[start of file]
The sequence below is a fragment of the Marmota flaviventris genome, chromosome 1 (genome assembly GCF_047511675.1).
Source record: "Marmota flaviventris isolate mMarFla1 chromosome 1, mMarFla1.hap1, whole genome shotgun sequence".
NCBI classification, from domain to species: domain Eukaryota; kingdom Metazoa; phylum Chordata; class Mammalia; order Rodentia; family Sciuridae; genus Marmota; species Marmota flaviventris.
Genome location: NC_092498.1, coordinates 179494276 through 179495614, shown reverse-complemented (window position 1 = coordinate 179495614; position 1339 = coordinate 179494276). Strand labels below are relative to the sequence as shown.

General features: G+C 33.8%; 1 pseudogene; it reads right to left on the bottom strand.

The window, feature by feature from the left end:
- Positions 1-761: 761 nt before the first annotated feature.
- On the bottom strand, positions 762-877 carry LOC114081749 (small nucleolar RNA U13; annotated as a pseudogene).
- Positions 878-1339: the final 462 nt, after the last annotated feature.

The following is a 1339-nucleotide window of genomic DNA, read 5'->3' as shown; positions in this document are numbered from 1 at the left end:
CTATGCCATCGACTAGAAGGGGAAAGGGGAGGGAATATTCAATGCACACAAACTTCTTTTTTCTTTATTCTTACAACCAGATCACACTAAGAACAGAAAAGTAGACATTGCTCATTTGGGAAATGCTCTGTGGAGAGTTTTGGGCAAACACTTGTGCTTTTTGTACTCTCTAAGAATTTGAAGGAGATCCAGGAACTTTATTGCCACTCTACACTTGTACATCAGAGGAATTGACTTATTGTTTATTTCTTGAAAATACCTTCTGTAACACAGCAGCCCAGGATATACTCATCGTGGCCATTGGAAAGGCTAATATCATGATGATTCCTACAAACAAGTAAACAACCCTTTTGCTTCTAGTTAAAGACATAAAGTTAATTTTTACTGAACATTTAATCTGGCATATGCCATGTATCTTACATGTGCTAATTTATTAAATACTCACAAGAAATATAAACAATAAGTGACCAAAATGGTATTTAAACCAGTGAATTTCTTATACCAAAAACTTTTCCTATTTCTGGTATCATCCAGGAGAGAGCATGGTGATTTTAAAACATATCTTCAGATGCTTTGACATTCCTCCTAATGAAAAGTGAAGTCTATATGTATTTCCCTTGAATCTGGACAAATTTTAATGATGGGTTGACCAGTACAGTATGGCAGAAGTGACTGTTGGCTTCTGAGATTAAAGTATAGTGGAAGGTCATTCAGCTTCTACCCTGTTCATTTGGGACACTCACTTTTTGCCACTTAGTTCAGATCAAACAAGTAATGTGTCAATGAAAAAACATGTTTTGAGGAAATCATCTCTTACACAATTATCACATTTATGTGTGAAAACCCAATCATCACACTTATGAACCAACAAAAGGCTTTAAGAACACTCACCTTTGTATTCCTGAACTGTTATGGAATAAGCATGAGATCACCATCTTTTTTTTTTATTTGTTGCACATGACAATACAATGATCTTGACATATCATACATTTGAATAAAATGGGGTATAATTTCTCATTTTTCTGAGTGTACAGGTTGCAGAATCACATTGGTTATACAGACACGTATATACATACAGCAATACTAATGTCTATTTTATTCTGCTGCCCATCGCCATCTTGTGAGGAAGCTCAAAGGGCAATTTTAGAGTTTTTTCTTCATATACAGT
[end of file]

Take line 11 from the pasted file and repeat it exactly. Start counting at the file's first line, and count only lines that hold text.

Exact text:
CTATGCCATCGACTAGAAGGGGAAAGGGGAGGGAATATTCAATGCACACAAACTTCTTTTTTCTTTATTCTTACAACCAGATCACACTAAGAACAGAAAAGTAGACATTGCTCATTTGGGAAATGCTCTGTGGAGAGTTTTGGGCAAACACTTGTGCTTTTTGTACTCTCTAAGAATTTGAAGGAGATCCAGGAACTTTATTGCCACTCTACACTTGTACATCAGAGGAATTGACTTATTGTTTATTTCTTGAAAATACCTTCTGTAACACAGCAGCCCAGGATATACTCATCGTGGCCATTGGAAAGGCTAATATCATGATGATTCCTACAAACAAGTAAACAACCCTTTTGCTTCTAGTTAAAGACATAAAGTTAATTTTTACTGAACATTTAATCTGGCATATGCCATGTATCTTACATGTGCTAATTTATTAAATACTCACAAGAAATATAAACAATAAGTGACCAAAATGGTATTTAAACCAGTGAATTTCTTATACCAAAAACTTTTCCTATTTCTGGTATCATCCAGGAGAGAGCATGGTGATTTTAAAACATATCTTCAGATGCTTTGACATTCCTCCTAATGAAAAGTGAAGTCTATATGTATTTCCCTTGAATCTGGACAAATTTTAATGATGGGTTGACCAGTACAGTATGGCAGAAGTGACTGTTGGCTTCTGAGATTAAAGTATAGTGGAAGGTCATTCAGCTTCTACCCTGTTCATTTGGGACACTCACTTTTTGCCACTTAGTTCAGATCAAACAAGTAATGTGTCAATGAAAAAACATGTTTTGAGGAAATCATCTCTTACACAATTATCACATTTATGTGTGAAAACCCAATCATCACACTTATGAACCAACAAAAGGCTTTAAGAACACTCACCTTTGTATTCCTGAACTGTTATGGAATAAGCATGAGATCACCATCTTTTTTTTTTATTTGTTGCACATGACAATACAATGATCTTGACATATCATACATTTGAATAAAATGGGGTATAATTTCTCATTTTTCTGAGTGTACAGGTTGCAGAATCACATTGGTTATACAGACACGTATATACATACAGCAATACTAATGTCTATTTTATTCTGCTGCCCATCGCCATCTTGTGAGGAAGCTCAAAGGGCAATTTTAGAGTTTTTTCTTCATATACAGT